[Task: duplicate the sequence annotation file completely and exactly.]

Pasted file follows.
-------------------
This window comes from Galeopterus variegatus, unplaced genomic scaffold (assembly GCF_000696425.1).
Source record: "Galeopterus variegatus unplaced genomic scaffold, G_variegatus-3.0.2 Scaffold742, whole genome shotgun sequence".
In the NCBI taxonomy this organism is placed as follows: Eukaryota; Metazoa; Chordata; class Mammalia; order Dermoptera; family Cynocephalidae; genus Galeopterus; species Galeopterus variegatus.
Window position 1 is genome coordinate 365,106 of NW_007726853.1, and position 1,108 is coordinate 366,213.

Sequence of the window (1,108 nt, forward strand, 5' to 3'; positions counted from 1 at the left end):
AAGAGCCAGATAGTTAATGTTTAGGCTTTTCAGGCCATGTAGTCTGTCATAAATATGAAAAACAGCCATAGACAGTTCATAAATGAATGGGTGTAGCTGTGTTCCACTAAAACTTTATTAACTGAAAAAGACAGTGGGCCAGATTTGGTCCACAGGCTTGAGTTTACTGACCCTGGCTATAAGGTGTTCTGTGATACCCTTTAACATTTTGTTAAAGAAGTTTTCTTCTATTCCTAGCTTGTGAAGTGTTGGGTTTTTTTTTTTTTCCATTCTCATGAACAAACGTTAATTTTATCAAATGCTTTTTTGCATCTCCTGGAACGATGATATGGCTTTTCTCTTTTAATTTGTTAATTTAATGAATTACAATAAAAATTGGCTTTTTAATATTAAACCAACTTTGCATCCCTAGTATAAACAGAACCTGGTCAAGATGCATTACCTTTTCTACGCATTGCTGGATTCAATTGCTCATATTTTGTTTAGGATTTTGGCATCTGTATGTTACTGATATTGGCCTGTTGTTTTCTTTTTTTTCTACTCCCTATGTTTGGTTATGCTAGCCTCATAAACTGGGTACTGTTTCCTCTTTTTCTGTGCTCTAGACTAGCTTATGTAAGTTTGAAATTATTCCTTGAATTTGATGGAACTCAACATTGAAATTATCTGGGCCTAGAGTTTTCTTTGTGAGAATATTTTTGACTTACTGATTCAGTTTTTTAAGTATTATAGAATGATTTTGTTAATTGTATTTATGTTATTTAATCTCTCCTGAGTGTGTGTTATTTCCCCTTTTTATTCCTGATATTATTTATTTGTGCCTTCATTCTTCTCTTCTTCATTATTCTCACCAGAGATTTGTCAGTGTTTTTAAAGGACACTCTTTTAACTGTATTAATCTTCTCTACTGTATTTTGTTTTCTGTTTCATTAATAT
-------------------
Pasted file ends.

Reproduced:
This window comes from Galeopterus variegatus, unplaced genomic scaffold (assembly GCF_000696425.1).
Source record: "Galeopterus variegatus unplaced genomic scaffold, G_variegatus-3.0.2 Scaffold742, whole genome shotgun sequence".
In the NCBI taxonomy this organism is placed as follows: Eukaryota; Metazoa; Chordata; class Mammalia; order Dermoptera; family Cynocephalidae; genus Galeopterus; species Galeopterus variegatus.
Window position 1 is genome coordinate 365,106 of NW_007726853.1, and position 1,108 is coordinate 366,213.

Sequence of the window (1,108 nt, forward strand, 5' to 3'; positions counted from 1 at the left end):
AAGAGCCAGATAGTTAATGTTTAGGCTTTTCAGGCCATGTAGTCTGTCATAAATATGAAAAACAGCCATAGACAGTTCATAAATGAATGGGTGTAGCTGTGTTCCACTAAAACTTTATTAACTGAAAAAGACAGTGGGCCAGATTTGGTCCACAGGCTTGAGTTTACTGACCCTGGCTATAAGGTGTTCTGTGATACCCTTTAACATTTTGTTAAAGAAGTTTTCTTCTATTCCTAGCTTGTGAAGTGTTGGGTTTTTTTTTTTTTCCATTCTCATGAACAAACGTTAATTTTATCAAATGCTTTTTTGCATCTCCTGGAACGATGATATGGCTTTTCTCTTTTAATTTGTTAATTTAATGAATTACAATAAAAATTGGCTTTTTAATATTAAACCAACTTTGCATCCCTAGTATAAACAGAACCTGGTCAAGATGCATTACCTTTTCTACGCATTGCTGGATTCAATTGCTCATATTTTGTTTAGGATTTTGGCATCTGTATGTTACTGATATTGGCCTGTTGTTTTCTTTTTTTTCTACTCCCTATGTTTGGTTATGCTAGCCTCATAAACTGGGTACTGTTTCCTCTTTTTCTGTGCTCTAGACTAGCTTATGTAAGTTTGAAATTATTCCTTGAATTTGATGGAACTCAACATTGAAATTATCTGGGCCTAGAGTTTTCTTTGTGAGAATATTTTTGACTTACTGATTCAGTTTTTTAAGTATTATAGAATGATTTTGTTAATTGTATTTATGTTATTTAATCTCTCCTGAGTGTGTGTTATTTCCCCTTTTTATTCCTGATATTATTTATTTGTGCCTTCATTCTTCTCTTCTTCATTATTCTCACCAGAGATTTGTCAGTGTTTTTAAAGGACACTCTTTTAACTGTATTAATCTTCTCTACTGTATTTTGTTTTCTGTTTCATTAATAT